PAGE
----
One apparent reason could be that Khashoggi was an opinion columnist at The Washington Post, which is owned by Jeff Bezos, the owner of Amazon. Washington Post has a history of working in close collaboration with the CIA because Bezos had won a $600 million contract  in 2013 to host the CIA’s database on the Amazon’s web-hosting service.
It bears mentioning that despite the Saudi Crown Prince Mohammad bin Salman being primarily responsible for the war in Yemen that has claimed tens of thousands of lives and has created a famine in Yemen, the mainstream media hailed him as a “moderate reformer” who had brought radical reforms in the conservative Saudi society by permitting women to drive and by allowing cinemas to screen the Hollywood movies.
So what prompted the sudden change of heart in the mainstream media that the purported “moderate reformer” was all of a sudden vilified as a brutal murderer? It could be the nature of the brutal assassination, as Khashoggi’s body was barbarically dismembered and dissolved in acid, according to the Turkish sources.
More significantly, however, it was the timing of the assassination and the political mileage that could be gained from Khashoggi’s murder in the domestic politics of the US. Khashoggi was murdered on October 2, when the US midterm elections were only a few weeks away.
Donald Trump and his son-in-law Jared Kushner in particular have known to have forged close business relations with the Saudi royal family. It doesn’t come as a surprise that Donald Trump chose Saudi Arabia and Israel for his first official overseas visit in May last year.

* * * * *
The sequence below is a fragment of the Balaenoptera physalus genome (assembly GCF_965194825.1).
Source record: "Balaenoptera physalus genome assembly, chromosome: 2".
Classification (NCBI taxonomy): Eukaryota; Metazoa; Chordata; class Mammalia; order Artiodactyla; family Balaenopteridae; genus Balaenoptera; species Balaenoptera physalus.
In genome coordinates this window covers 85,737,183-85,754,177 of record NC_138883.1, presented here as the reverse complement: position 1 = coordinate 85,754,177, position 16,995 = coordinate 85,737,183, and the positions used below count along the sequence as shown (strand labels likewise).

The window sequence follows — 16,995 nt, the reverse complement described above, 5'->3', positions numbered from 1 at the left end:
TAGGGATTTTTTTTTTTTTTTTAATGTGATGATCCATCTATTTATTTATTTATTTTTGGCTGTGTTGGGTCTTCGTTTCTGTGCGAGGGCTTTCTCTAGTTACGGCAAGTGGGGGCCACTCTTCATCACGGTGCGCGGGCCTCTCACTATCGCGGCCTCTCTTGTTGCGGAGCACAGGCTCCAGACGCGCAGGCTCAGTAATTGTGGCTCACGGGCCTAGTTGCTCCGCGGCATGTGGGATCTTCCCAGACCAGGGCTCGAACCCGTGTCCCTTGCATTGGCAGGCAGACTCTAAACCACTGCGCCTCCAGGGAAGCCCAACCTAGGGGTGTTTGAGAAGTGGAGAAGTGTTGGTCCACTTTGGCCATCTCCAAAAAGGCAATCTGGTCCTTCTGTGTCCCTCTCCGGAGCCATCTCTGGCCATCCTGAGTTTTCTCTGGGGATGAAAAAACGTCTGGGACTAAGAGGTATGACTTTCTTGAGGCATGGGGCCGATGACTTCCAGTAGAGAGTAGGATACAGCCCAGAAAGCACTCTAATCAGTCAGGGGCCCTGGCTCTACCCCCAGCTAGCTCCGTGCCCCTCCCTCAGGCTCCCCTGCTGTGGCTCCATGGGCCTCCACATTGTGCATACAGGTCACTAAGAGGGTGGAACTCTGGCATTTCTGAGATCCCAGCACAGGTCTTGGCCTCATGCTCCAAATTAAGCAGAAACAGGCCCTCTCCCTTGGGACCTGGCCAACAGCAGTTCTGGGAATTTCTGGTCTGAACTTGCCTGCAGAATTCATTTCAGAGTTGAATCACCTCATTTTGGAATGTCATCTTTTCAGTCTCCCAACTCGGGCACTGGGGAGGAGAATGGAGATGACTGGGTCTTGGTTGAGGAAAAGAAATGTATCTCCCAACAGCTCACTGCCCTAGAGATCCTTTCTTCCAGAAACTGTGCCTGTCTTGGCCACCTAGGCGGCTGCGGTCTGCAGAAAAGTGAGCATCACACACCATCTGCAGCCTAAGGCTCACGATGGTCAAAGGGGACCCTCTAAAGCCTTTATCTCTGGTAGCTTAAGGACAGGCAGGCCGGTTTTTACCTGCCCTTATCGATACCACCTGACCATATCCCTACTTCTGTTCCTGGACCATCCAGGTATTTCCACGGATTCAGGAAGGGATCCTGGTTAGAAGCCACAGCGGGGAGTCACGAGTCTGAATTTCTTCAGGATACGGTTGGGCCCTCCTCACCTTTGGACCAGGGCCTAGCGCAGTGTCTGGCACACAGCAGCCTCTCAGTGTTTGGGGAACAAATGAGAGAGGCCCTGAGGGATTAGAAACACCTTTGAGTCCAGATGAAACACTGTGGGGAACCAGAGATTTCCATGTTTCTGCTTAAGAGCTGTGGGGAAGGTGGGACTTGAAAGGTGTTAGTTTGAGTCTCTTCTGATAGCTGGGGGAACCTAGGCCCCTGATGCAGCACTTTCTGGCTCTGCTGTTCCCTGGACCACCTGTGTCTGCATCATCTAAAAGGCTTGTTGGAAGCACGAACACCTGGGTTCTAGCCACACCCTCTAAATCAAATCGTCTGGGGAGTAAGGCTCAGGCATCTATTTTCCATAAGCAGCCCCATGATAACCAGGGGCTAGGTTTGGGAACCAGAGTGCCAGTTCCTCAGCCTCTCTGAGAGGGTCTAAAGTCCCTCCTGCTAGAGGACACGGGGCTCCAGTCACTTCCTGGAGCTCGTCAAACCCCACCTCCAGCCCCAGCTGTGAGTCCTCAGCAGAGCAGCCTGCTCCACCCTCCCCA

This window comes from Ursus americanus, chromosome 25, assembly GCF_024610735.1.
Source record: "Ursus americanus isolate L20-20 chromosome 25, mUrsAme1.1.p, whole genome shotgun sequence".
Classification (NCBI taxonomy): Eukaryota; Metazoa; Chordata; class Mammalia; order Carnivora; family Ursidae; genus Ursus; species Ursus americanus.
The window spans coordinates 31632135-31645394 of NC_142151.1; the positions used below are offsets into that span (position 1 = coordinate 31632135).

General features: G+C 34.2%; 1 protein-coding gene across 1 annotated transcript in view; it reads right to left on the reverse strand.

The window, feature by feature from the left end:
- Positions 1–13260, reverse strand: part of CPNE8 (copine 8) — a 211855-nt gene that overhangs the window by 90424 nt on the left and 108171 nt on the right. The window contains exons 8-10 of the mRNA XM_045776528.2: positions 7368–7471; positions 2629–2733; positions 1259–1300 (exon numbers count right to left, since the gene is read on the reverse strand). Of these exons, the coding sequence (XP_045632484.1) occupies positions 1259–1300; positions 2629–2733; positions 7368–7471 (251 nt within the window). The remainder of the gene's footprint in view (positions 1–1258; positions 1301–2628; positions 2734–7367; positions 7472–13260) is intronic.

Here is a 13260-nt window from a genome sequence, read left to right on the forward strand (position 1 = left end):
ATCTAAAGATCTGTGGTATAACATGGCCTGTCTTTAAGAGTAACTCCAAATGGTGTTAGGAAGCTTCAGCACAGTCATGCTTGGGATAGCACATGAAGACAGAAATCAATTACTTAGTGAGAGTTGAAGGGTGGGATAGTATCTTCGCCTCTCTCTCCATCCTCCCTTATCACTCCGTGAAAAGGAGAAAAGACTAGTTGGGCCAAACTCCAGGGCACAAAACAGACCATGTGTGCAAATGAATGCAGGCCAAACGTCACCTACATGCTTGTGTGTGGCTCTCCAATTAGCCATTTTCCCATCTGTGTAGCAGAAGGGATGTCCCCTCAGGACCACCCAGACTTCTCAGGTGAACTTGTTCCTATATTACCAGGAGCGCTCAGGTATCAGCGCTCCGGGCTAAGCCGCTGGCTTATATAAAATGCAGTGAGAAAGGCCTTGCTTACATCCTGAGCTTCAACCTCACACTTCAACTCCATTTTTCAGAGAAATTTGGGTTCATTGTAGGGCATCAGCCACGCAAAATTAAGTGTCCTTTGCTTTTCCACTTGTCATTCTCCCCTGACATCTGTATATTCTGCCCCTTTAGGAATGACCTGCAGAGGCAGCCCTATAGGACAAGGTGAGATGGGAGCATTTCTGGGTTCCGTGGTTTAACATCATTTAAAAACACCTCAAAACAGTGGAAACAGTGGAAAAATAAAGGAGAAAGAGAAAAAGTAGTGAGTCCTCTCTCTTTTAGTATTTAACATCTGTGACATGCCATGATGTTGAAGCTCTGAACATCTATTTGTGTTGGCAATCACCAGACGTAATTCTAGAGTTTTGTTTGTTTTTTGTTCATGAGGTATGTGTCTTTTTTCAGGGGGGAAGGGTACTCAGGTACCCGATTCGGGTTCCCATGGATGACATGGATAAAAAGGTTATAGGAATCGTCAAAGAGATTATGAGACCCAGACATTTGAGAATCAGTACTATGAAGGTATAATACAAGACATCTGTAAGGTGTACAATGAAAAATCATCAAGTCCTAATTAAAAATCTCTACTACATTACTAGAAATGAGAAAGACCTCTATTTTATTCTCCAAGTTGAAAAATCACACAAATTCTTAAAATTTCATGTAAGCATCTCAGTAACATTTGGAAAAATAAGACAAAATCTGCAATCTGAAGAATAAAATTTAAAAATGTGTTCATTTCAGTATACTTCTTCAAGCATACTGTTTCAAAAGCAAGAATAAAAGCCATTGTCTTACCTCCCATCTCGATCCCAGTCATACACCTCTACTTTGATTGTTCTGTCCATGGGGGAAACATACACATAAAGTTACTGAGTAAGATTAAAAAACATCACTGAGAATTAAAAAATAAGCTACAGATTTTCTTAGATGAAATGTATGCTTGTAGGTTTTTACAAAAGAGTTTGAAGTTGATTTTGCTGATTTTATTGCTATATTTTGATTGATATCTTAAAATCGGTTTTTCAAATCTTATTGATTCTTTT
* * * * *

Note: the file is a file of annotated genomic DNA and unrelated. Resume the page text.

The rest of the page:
Thus, the mainstream media’s campaign to seek justice for the murder of Jamal Khashoggi was actually a smear campaign against Donald Trump and his conservative political base, which is now obvious after the US midterm election results have been tallied. Even though the Republicans have retained their 51-seat majority in the Senate, the Democrats now control the House of Representatives by gaining 39 additional seats.
Finally, two factors were mainly responsible for the surprising defeat of the Republicans in the US midterm elections. Firstly, the Khashoggi murder and the smear campaign mounted by the neoliberal media, which Donald Trump often pejoratively mentions as “fake media” on Twitter, against the Trump administration.
Secondly, and more importantly, the parcel bombs sent to the residences of George Soros, a dozen other Democratic Congressmen and The New York Times New York office by Cesar Sayoc on the eve of the elections. Though the suspect turned out to be a Trump supporter, he was likely instigated by shady hands in the US deep state, which is wary of the anti-establishment rhetoric and pro-Russia tendencies of the so-called “alt-right” administration.
Sources and links:
 Saudis Want a U.S. Nuclear Deal. Can They Be Trusted Not to Build a Bomb?
 Saudi nuclear weapons ‘on order’ from Pakistan: BBC’s defense correspondent, Mark Urban.
 Pakistan-made arms were used against Tamils in Sri Lanka:
 Jeff Bezos Is Doing Huge Business with the CIA, While Keeping His Washington Post Readers in the Dark:
About the author:
Nauman Sadiq is an Islamabad-based attorney, columnist and geopolitical analyst focused on the politics of Af-Pak and Middle East regions, neocolonialism and petro-imperialism.